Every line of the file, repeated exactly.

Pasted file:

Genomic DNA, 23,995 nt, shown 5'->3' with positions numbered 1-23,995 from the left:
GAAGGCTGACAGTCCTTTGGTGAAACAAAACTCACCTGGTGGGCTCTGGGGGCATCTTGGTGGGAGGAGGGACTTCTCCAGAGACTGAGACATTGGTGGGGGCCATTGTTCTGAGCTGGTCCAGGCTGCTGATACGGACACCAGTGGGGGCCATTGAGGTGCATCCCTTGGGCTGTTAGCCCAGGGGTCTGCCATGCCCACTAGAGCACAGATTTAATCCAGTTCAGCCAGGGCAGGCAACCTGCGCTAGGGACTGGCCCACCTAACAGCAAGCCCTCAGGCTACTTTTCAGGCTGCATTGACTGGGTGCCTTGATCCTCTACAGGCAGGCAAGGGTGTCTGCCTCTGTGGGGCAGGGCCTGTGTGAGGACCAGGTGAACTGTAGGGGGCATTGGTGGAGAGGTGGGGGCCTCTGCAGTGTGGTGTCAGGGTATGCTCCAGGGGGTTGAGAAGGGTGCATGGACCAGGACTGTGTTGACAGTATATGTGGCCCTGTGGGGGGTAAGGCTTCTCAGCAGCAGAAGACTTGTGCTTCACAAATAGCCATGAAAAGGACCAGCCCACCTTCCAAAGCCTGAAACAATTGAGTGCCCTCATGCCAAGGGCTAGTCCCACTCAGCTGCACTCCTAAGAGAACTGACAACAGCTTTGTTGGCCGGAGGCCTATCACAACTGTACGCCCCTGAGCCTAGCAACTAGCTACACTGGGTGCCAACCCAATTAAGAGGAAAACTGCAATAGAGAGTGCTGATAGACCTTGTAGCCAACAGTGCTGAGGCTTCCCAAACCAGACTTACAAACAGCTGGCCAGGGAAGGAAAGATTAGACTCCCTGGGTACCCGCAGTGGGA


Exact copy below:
Genomic DNA, 23,995 nt, shown 5'->3' with positions numbered 1-23,995 from the left:
GAAGGCTGACAGTCCTTTGGTGAAACAAAACTCACCTGGTGGGCTCTGGGGGCATCTTGGTGGGAGGAGGGACTTCTCCAGAGACTGAGACATTGGTGGGGGCCATTGTTCTGAGCTGGTCCAGGCTGCTGATACGGACACCAGTGGGGGCCATTGAGGTGCATCCCTTGGGCTGTTAGCCCAGGGGTCTGCCATGCCCACTAGAGCACAGATTTAATCCAGTTCAGCCAGGGCAGGCAACCTGCGCTAGGGACTGGCCCACCTAACAGCAAGCCCTCAGGCTACTTTTCAGGCTGCATTGACTGGGTGCCTTGATCCTCTACAGGCAGGCAAGGGTGTCTGCCTCTGTGGGGCAGGGCCTGTGTGAGGACCAGGTGAACTGTAGGGGGCATTGGTGGAGAGGTGGGGGCCTCTGCAGTGTGGTGTCAGGGTATGCTCCAGGGGGTTGAGAAGGGTGCATGGACCAGGACTGTGTTGACAGTATATGTGGCCCTGTGGGGGGTAAGGCTTCTCAGCAGCAGAAGACTTGTGCTTCACAAATAGCCATGAAAAGGACCAGCCCACCTTCCAAAGCCTGAAACAATTGAGTGCCCTCATGCCAAGGGCTAGTCCCACTCAGCTGCACTCCTAAGAGAACTGACAACAGCTTTGTTGGCCGGAGGCCTATCACAACTGTACGCCCCTGAGCCTAGCAACTAGCTACACTGGGTGCCAACCCAATTAAGAGGAAAACTGCAATAGAGAGTGCTGATAGACCTTGTAGCCAACAGTGCTGAGGCTTCCCAAACCAGACTTACAAACAGCTGGCCAGGGAAGGAAAGATTAGACTCCCTGGGTACCCGCAGTGGGA